As recently as a couple of years ago, the U.S. Air Force made clear that “when a flag folding ceremony is desired and conducted by Air Force personnel at any location, on or off an installation, this script is the only one that may be used.” They were referring to a secular script drenched in patriotism.
The alternative, which the Air Force said could be used at “personal ceremonies as long as the participants are volunteers,” was explicitly Christian.
Here’s the dilemma: Which version did you have to use at a personal retirement ceremony at an Air Force base when military officials were involved? (Was that a public or private event?)
That was the question at the heart of a 2016 controversy.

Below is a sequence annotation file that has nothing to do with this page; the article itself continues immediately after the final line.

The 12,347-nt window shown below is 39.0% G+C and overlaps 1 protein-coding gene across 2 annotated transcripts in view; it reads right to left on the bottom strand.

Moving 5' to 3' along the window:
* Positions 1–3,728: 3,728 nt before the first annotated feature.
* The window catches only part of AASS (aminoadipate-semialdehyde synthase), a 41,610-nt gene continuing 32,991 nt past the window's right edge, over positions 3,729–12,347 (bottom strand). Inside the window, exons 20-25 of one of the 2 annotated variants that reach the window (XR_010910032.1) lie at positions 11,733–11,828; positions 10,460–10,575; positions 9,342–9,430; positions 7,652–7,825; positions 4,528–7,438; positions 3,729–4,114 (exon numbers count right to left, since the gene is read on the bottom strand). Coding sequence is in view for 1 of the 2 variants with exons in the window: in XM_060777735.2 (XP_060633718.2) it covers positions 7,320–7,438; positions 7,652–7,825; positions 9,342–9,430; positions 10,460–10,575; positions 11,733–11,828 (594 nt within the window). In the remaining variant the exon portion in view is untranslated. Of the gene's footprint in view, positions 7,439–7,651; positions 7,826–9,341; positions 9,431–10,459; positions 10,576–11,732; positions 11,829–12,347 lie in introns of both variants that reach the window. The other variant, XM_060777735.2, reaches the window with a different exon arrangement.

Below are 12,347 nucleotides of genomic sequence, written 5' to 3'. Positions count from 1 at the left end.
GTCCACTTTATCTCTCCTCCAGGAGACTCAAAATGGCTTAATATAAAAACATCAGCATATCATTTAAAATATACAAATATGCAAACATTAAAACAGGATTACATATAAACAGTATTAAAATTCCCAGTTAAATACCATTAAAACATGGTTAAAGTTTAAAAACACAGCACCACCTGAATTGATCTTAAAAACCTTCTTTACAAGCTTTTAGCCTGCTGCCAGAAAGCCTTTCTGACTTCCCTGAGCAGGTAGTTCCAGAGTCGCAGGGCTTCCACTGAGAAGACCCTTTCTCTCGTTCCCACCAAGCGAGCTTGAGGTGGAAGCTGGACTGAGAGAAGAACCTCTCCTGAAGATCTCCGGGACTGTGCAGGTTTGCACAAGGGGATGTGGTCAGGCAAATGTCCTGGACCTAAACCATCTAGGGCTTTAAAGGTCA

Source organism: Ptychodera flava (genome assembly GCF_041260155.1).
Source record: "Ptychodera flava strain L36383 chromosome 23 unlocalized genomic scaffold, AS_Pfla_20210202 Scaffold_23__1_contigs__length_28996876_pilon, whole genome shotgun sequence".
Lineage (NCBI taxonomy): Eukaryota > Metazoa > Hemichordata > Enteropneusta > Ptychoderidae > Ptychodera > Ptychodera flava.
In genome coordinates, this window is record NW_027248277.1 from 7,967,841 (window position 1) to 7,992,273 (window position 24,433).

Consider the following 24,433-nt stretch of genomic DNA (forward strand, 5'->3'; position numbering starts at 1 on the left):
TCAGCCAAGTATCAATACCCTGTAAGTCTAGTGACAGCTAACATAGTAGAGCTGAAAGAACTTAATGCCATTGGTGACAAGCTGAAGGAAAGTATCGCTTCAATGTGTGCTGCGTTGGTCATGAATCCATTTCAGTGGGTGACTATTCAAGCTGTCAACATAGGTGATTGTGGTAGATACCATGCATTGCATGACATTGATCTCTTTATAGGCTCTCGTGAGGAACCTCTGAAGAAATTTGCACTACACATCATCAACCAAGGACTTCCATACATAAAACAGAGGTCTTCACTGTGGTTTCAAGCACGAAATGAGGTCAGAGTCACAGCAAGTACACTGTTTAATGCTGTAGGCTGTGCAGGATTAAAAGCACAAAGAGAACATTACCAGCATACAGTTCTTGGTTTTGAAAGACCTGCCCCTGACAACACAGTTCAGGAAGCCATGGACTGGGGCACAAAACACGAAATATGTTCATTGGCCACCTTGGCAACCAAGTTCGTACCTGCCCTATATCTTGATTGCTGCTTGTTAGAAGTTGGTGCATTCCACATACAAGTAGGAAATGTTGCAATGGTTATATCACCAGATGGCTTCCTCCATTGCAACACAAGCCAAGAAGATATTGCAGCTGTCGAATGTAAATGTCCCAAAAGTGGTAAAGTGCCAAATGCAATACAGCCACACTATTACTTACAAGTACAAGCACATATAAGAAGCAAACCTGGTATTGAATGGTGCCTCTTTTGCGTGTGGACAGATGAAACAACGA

When retired Senior Master Sgt. Oscar Rodriguez gave the flag-folding speech at his friend’s retirement ceremony at Travis Air Force Base in April of that year, he used the Christian version of the speech. But because he was supposed to use the secular version, he was disobeying protocol and essentially removed from the ceremony by force.
It certainly didn’t make for good optics, but the question remained: If Air Force personnel were involved in a flag-folding ceremony on an Air Force base, was that an official event with secular rules or a private event where Christianity could be promoted?
As of June of 2016, the secular flag-folding script is no longer mandated by the military. You can say whatever you’d like during that ritual.
Read the full story at the Friendly Atheist Blog